# Is there a problem having too many of the same entries in your response variable?

I'm building a predictive logistic regression model on whether someone books an Airbnb and the independent variables are things like how close the Airbnb is to the center of the city, it's ratings and price.

I've still very new at statistics and maybe I've just missed the answer to this, but I'm wondering if there's an issue when 90% of my entries for if they booked is 0 (failure) and 10% are 1 (success). Cause after splitting my data set into a training set (80% of data) and testing set (20% of data), it just seems like after I build my model and use predict function on my testing set with my training set model it just predicts everything to be 0 because there are just so many entries of that. So even though my classification rate is high I feel my model isn't really predicting anything with the independent variables and I'm only really learning anything about the independent variables from doing summary() of the model.

Any resources or suggestion to help my understanding would be appreciated.

Your intuition is correct. Your data can be described as "imbalanced," such that the distribution of the response variable is heavily skewed towards 0's. Therefore, it makes sense that your model only predicts 0's given the data you provided. There are a variety of sampling techniques that can be used to balance out the data without adding significant bias to the results. This article offers a nice explanation of the problem and some potential remedies, and this one offers sample R code for various strategies to overcome the data imbalance.

Many algorithms struggle with unbalanced classes, and can have their performance improved by artificially balancing the classes, but Logistic Regression isn't one of them.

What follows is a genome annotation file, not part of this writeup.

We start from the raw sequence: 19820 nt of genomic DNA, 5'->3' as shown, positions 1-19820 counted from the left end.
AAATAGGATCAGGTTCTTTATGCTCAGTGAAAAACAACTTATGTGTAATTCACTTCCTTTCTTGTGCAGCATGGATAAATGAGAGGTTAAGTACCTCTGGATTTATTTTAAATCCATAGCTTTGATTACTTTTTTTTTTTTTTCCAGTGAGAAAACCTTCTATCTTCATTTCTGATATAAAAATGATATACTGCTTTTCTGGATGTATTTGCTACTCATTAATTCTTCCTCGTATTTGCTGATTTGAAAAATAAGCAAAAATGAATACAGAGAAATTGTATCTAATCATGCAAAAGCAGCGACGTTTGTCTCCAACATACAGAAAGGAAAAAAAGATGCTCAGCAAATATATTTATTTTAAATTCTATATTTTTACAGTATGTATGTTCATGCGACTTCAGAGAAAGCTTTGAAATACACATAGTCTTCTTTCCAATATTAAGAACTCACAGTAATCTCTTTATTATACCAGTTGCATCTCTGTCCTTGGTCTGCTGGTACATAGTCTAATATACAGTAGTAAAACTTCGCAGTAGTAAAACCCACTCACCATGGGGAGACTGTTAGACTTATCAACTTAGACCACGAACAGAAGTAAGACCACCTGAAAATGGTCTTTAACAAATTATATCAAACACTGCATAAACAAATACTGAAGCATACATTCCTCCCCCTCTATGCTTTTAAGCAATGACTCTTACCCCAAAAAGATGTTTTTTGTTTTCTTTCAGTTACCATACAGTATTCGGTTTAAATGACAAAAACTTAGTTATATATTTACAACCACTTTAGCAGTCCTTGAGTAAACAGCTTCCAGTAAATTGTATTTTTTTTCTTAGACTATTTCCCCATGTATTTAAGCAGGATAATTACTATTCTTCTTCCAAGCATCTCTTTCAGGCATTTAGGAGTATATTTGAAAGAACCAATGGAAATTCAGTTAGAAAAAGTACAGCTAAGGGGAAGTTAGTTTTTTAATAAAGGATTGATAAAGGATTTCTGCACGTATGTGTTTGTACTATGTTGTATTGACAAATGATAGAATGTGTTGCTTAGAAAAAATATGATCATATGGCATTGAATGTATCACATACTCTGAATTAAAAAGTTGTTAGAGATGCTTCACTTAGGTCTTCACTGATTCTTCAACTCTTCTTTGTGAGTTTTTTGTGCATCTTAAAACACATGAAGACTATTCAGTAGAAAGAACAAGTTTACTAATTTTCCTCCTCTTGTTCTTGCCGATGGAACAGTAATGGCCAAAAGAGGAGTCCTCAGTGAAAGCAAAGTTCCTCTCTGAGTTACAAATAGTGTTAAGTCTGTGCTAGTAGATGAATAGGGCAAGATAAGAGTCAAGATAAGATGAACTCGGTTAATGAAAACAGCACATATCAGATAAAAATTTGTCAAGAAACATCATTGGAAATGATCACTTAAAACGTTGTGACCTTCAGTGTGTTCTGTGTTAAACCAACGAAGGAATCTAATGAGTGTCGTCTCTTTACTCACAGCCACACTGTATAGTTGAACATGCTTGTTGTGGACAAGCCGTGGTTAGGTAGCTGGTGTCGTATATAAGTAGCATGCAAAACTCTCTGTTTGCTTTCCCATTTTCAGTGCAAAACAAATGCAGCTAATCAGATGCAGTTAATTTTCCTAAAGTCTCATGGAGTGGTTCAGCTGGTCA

In fact the only thing that is affected in a Logistic Regression by class imbalance is the intercept coefficient. For a 90/10 class imbalance, you should expect to see an intercept coefficient of about 2 (or -2, depending on your sign convention) assuming your other independent variables are centered. Every other term in the model can be interpreted as an odds ratio relative to that base-line probability of 0.1.

Logistic Regression is not called the Logistic Classifier after all - and this is not a nomenclature error. It really is a regression with the dependent variable being (a function of) the probability of a class conditioned on all the data you've given it.

While in extreme cases of imbalance, say probabilities of 1e-5, we can get into the realm of numeric instability because internal values used to represent such probability as close to what floating point numbers can accurately express, and then the gradients (used internally when fitting a model) are several orders of magnitude smaller than that, and the numeric error can accumulate. It's still a convex optimization problem and therefore reasonably robust against these kinds of problems, but when it starts to deal with extremes any algorithm is going to struggle. But my point is that your 90/10 imbalance is still very far from the realm where any of this starts to be a problem.

The bottom line is, if in the real world the chance of booking of only 10%, you can and should train logistic regression on a training set that has only 10% successes: it will return the favor by giving you the best unbiased probability estimates that it can for the model you've chosen.

You definitely should be using stratified sampling when you do your test/train split though. This ensures that class proportion of both is the same as the population class proportion.

Also, after your model is fitted and your using it to predict class labels, don't make the mistake of using the default threshold of 0.5. Remember: Logistic Regression emits probability estimates. It's entirely possible that given your data, the conditional probability of a booking never rises to 0.5 and the best your logistic regression model can ever do given the data that its seen is report a 0.2 or 0.3 chance of booking. This still represents a 2:1 or 3:1 lift over baseline, which may be a very strong model in certain business contexts.